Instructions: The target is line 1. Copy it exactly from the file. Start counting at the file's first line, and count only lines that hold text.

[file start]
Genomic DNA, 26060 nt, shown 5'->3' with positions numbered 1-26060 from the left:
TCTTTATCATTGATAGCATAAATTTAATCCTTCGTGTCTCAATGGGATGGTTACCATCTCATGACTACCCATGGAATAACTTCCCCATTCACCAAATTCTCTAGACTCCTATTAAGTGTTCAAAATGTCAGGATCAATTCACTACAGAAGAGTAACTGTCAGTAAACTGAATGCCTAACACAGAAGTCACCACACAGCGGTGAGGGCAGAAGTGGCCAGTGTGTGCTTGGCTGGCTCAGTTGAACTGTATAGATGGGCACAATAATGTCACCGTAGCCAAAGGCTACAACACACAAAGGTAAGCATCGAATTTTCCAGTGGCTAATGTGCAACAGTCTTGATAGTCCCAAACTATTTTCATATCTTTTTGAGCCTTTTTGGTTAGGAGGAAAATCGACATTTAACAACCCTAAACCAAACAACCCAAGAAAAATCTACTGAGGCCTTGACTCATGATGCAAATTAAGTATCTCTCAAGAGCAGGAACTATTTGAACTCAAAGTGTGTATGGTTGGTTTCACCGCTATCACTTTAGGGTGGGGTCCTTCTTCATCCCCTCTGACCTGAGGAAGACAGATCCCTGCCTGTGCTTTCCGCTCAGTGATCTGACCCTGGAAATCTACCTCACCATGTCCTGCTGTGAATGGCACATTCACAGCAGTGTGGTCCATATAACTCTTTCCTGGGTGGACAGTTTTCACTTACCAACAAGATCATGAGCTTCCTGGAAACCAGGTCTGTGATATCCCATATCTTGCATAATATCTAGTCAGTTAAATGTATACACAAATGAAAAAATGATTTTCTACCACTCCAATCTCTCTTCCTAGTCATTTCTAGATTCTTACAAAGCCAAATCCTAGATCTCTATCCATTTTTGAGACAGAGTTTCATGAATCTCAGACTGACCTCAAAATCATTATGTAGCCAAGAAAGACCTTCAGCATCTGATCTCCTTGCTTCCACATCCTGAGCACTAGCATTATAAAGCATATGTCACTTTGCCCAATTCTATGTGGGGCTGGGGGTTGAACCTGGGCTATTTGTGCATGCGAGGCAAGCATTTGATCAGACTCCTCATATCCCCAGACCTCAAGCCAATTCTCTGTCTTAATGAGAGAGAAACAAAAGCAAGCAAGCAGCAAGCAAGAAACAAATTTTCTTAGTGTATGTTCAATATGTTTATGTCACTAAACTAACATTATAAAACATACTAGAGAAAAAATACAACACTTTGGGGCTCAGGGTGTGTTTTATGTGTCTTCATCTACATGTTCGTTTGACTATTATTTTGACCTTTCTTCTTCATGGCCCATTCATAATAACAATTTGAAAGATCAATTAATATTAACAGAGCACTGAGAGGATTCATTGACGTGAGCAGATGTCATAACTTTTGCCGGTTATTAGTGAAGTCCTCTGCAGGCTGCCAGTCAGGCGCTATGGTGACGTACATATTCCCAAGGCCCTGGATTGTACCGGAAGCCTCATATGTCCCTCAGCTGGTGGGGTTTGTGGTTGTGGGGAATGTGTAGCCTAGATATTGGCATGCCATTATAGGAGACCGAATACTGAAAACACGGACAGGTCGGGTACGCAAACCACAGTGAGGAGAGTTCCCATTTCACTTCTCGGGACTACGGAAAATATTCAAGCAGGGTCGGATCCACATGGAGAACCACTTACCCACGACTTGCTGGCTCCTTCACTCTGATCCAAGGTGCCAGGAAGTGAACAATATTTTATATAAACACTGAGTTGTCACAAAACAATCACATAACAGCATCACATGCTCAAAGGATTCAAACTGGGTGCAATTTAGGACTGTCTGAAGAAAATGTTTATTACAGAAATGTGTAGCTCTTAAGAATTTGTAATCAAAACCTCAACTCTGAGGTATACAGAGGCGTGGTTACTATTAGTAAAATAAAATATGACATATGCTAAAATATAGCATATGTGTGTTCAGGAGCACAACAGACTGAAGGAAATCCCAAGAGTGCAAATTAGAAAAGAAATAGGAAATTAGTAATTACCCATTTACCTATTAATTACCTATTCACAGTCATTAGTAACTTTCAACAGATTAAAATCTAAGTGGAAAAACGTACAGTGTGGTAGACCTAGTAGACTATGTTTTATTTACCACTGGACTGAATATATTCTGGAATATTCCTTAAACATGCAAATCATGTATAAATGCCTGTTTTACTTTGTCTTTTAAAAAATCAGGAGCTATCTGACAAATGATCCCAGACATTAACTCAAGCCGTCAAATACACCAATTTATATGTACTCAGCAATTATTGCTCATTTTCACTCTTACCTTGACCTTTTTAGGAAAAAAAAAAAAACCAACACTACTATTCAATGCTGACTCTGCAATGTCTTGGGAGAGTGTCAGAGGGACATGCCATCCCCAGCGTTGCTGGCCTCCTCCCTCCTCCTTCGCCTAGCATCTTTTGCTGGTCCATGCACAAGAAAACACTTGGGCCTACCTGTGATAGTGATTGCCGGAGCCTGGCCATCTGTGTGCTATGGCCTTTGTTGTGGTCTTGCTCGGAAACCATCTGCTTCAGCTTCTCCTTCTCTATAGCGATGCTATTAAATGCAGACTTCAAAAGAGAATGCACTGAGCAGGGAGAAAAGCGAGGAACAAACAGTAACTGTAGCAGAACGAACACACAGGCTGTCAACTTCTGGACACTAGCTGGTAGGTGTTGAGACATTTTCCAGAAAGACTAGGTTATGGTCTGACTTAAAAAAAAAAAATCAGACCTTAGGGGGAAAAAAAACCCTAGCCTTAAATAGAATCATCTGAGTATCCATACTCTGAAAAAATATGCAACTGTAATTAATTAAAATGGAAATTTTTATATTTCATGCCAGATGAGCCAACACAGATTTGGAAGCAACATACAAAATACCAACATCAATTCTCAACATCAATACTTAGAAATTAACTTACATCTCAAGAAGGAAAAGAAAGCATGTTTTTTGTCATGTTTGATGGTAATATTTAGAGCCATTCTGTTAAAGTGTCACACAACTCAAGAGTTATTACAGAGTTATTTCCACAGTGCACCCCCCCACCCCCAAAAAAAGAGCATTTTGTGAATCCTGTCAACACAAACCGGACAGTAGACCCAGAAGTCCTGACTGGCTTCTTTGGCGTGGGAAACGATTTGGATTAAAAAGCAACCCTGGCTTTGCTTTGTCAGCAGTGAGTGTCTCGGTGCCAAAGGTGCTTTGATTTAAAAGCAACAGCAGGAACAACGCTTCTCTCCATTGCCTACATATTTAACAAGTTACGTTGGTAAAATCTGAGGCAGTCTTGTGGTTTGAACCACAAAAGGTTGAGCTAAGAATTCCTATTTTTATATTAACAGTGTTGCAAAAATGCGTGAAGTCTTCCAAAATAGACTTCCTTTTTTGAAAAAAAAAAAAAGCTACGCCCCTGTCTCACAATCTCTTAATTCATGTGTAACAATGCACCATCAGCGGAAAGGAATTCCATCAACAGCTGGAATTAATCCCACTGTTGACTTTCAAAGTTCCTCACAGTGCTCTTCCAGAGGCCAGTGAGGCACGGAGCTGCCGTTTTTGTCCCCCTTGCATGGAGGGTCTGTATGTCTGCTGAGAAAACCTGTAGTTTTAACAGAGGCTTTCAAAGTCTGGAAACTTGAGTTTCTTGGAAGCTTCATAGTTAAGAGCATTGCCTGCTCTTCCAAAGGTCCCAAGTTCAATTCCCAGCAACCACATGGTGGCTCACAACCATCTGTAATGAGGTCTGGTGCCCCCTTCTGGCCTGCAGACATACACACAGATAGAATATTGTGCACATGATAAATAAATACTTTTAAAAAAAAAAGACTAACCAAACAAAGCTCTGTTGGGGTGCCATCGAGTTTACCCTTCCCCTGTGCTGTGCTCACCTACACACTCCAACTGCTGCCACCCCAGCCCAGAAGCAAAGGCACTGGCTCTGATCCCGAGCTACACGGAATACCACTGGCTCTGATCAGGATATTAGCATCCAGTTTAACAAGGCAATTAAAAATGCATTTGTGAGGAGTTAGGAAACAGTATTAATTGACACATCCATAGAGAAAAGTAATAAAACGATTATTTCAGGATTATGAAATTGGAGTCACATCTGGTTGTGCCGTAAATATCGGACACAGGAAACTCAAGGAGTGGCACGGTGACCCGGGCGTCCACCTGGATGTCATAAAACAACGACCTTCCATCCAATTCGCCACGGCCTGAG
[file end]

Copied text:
Genomic DNA, 26060 nt, shown 5'->3' with positions numbered 1-26060 from the left: